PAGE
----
Graffiti's Bar & Grill
Graffiti's Bar & Grill has an interior that is dark, maroon-lit and pulsating with activity, making me feel like I'm within the heart of something enormous. An apt decorating scheme, considering how long Graffiti's has been around in Kensington Market .
Despite the numerous changes to the neighbourhood over the years (and the influx of recent bars ), Graffiti's has remained the same old-timey, cozy favourite of many - from newcomers to the city to the weary seen-it-alls.
A large Kensington Ave. street sign perches in the corner, as though to remind everyone where they are, where it is they came from, and how little it's changed since without being overtly in one's face.
Sean, resident bartender of four years and counting, shrugs when I ask him how the evolution of the neighbourhood has affected them. "We've been around for fifteen years. We're doing something right," he jokes.
The lack of defiance is charming, even admirable. To strive for authenticity is to have lost before you've even began, and those running Graffiti's certainly get that.
"We like to think we complement the new places out there. The neighbourhood needs variety," he continues. And the closing down of other older neighbourhood staples, such as European Quality Meats ? "It's a shame," he says, then shrugs. "Maybe we'll start a springtime lunch menu?"
Perhaps part of what's sustained Graffiti's original appeal is its patrons' involvement in the place. Much of its entertainment is provided by those who drink there regularly, mostly through music. Sean began serving there after playing a show.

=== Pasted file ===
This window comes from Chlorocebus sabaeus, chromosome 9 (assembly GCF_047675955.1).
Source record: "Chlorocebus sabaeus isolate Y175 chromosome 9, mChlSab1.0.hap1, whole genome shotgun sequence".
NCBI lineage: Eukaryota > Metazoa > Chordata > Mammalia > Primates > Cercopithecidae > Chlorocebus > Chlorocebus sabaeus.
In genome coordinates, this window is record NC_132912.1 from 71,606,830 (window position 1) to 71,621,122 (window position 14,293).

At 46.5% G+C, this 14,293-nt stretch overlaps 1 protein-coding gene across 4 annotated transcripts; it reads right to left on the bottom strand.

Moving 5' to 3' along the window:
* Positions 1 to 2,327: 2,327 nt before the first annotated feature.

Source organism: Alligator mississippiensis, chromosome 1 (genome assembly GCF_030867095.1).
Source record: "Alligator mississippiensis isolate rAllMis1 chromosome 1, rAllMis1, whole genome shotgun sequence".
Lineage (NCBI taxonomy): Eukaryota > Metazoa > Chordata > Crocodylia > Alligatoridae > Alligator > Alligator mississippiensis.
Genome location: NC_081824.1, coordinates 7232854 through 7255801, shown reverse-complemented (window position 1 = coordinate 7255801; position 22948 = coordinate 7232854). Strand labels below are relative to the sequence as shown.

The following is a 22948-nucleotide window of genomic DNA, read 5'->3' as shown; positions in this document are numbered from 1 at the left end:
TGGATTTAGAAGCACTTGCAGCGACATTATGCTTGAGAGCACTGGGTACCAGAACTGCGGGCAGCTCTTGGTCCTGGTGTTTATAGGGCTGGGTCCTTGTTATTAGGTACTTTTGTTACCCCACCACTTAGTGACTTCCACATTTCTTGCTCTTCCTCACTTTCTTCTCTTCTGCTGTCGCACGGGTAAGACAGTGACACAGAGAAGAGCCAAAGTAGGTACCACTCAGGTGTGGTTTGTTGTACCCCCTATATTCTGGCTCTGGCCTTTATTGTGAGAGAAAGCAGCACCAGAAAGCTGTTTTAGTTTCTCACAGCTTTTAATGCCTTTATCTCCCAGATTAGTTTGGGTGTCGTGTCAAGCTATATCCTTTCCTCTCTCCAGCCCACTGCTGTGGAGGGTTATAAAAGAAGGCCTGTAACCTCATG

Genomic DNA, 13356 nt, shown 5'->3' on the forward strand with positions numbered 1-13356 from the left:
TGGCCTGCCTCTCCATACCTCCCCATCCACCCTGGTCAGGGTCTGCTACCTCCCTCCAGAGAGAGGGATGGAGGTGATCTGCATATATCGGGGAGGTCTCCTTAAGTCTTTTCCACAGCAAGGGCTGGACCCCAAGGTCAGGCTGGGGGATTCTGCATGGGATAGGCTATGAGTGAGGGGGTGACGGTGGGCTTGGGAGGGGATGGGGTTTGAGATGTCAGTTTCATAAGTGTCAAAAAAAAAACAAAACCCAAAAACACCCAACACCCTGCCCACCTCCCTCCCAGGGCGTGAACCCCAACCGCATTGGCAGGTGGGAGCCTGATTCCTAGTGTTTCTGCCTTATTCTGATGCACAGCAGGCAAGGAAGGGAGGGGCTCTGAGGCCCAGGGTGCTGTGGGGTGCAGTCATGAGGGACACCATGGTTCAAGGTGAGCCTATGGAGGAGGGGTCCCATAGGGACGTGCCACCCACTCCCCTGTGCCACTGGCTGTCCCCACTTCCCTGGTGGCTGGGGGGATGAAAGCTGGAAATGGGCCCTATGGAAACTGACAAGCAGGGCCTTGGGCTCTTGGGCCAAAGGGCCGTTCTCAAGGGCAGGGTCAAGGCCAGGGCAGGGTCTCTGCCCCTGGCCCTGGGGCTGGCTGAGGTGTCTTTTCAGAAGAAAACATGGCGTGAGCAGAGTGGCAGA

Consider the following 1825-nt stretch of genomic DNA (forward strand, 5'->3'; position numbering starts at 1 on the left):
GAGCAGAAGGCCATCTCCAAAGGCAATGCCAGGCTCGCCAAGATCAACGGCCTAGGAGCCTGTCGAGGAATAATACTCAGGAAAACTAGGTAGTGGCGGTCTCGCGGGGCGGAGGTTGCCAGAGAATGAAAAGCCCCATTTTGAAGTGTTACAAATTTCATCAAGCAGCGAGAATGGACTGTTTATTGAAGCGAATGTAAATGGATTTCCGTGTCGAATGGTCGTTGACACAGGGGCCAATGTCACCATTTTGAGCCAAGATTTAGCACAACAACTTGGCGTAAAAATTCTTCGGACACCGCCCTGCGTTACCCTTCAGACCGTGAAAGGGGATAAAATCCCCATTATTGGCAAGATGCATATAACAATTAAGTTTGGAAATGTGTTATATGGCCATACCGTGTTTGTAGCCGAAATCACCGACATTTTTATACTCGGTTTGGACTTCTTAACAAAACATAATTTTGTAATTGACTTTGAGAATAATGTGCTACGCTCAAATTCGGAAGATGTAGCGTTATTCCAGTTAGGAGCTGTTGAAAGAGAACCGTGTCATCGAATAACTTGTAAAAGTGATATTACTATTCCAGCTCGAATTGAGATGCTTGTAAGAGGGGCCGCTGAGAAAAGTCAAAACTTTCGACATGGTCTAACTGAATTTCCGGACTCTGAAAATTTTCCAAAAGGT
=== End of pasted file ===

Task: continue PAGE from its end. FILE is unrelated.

Mondays, he tells me, are reserved for Kevin Quain, a regular who began doing cabaret shows; it's been twelve years and counting. There are Saturday matinees for local bands who have also long frequented Graffiti's and wanted to contribute somehow.
Though the space is small, the kind of intimacy one gets at a show played there is unlike anywhere else. On a recent evening a flawless Joplin impression reverberates across the space. Even the barstools at the very back of the room are vibrating.
Graffiti's back to basics attitude is universally appealing. For those older, it's a throwback to their youth; for the young, it's refreshingly unpretentious. It does evoke a different, older Toronto, but lightheartedly, effortlessly so. Nostalgic without being dated, Graffiti's isn't a relic; it's a classic.